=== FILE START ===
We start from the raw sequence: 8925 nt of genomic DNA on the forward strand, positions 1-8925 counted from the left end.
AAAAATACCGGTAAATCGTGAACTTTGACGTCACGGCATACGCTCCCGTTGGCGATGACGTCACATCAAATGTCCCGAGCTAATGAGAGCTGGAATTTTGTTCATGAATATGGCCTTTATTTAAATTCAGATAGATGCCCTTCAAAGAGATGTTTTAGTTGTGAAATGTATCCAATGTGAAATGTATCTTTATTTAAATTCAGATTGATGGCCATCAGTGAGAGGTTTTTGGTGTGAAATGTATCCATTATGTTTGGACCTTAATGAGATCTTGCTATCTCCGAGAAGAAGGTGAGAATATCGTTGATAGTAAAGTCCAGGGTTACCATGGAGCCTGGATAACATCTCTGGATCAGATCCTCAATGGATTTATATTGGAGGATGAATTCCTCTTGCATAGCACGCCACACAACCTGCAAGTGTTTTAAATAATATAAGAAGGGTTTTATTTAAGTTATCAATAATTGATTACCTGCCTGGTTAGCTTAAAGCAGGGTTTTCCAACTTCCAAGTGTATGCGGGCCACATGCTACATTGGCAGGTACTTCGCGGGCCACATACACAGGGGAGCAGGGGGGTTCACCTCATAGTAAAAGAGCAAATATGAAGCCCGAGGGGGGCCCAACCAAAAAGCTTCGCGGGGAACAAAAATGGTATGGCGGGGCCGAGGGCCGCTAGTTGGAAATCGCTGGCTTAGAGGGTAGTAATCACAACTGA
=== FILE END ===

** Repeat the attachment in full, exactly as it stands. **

We start from the raw sequence: 8925 nt of genomic DNA on the forward strand, positions 1-8925 counted from the left end.
AAAAATACCGGTAAATCGTGAACTTTGACGTCACGGCATACGCTCCCGTTGGCGATGACGTCACATCAAATGTCCCGAGCTAATGAGAGCTGGAATTTTGTTCATGAATATGGCCTTTATTTAAATTCAGATAGATGCCCTTCAAAGAGATGTTTTAGTTGTGAAATGTATCCAATGTGAAATGTATCTTTATTTAAATTCAGATTGATGGCCATCAGTGAGAGGTTTTTGGTGTGAAATGTATCCATTATGTTTGGACCTTAATGAGATCTTGCTATCTCCGAGAAGAAGGTGAGAATATCGTTGATAGTAAAGTCCAGGGTTACCATGGAGCCTGGATAACATCTCTGGATCAGATCCTCAATGGATTTATATTGGAGGATGAATTCCTCTTGCATAGCACGCCACACAACCTGCAAGTGTTTTAAATAATATAAGAAGGGTTTTATTTAAGTTATCAATAATTGATTACCTGCCTGGTTAGCTTAAAGCAGGGTTTTCCAACTTCCAAGTGTATGCGGGCCACATGCTACATTGGCAGGTACTTCGCGGGCCACATACACAGGGGAGCAGGGGGGTTCACCTCATAGTAAAAGAGCAAATATGAAGCCCGAGGGGGGCCCAACCAAAAAGCTTCGCGGGGAACAAAAATGGTATGGCGGGGCCGAGGGCCGCTAGTTGGAAATCGCTGGCTTAGAGGGTAGTAATCACAACTGA